Protesters upset with Heller about Obamacare repeal

A protester prepares to use a bullhorn to bring attention to the proposed repeal and replacement of the Affordable Care Act.

A protester prepares to use a bullhorn to bring attention to the proposed repeal and replacement of the Affordable Care Act.

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A small group of protesters expressed on Saturday their frustration with Congress and the Republicans’ agenda to repeal and replace the Affordable Care Act or Obamacare.

Many protesters who numbered between 25 to 30 held signs in front of the Fallon Convention Center. They wanted to speak to Nevada U.S. Sen. Dean Heller on his position to follow party lines to replace Obamacare.

The majority of protesters arrived in Fallon on a bus with Organizing for America emblazoned on its side. Organizing for Action is a grassroots group founded in 2013 but according to its website, it is advocating the agenda of former President Obama.

“We’re not here to harass or ruin the night for the people,” said Barbara Giacomini, who came to Fallon to talk to Heller.

The protesters arrived about an hour before the annual Lincoln Day dinner. Fallon Police Department had several officers guarding the main door. The protesters, who appeared to be organized, were civil and did not cause any disruptions.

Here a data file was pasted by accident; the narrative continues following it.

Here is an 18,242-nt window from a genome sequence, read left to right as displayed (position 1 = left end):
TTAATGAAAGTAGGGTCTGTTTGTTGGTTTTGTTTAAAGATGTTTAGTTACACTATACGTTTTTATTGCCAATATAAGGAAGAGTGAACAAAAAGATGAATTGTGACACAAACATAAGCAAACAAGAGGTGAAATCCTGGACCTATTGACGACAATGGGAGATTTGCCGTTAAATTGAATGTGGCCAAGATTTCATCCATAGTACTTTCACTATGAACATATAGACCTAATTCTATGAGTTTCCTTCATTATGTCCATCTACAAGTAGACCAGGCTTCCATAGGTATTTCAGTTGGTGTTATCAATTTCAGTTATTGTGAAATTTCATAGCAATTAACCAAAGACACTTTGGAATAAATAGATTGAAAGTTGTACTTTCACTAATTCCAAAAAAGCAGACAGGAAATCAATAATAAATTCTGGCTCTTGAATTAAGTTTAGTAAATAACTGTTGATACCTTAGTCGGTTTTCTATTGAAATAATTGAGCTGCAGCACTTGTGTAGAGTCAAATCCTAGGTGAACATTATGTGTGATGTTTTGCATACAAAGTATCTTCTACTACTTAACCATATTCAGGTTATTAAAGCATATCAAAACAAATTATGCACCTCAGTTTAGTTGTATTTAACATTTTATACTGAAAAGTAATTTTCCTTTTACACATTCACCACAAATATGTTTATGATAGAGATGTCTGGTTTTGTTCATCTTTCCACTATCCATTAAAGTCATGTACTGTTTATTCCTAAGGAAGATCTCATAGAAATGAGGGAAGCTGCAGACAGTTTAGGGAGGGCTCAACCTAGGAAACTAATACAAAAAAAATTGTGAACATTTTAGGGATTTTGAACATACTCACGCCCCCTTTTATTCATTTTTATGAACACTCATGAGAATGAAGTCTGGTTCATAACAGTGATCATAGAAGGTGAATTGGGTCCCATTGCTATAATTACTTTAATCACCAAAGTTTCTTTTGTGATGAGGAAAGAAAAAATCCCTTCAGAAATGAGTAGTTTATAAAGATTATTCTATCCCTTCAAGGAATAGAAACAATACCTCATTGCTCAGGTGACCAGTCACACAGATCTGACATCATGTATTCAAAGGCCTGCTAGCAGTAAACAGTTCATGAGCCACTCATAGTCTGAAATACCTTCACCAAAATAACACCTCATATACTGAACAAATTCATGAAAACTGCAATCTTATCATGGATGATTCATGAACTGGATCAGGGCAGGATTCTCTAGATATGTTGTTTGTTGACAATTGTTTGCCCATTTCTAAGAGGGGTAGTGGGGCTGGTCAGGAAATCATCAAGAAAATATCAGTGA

Laura Sperry of Washoe Valley, who said her political affiliation is Independent, said she, along with the other people, wanted to ask Heller why he wants to take away the healthcare from millions of residents.

“We’re targeting Republicans right now because they want to repeal and replace Obamacare,” she said.

Sperry said about 20 protesters arrived on the bus, and the others came in vehicles. She didn’t have a breakdown of home states or towns of the other protesters, and Sperry claimed she did not know the main organizer. District Attorney Art Mallory, though, said he heard from others that several protesters had come from Arizona, but others in the group said no one came from Arizona. He said the protesters exercised their First Amendment rights and were respectful.

Sperry and a small group standing next to her from the Reno area said they are tired of seeing “red” and “blue” on the issues and would like to see Congress fix healthcare, not dismantle it.

Heller did not talk to the small group of protesters when he arrived although he shook a few hands and thanked them for their support. State Sen. James Settelmeyer, though, spoke with Sperry. Although Sperry said she doesn’t agree with Settelmeyer on the issues, she thanked him for talking to her.

Several people, though, said the high premiums must decrease so healthcare does become affordable.

As the Lincoln Day dinner began, the protesters shifted their position to a side door to denounce the proposed repeal of Obamacare but left shortly afterward.

Clarifications have been made to this story since it was published.


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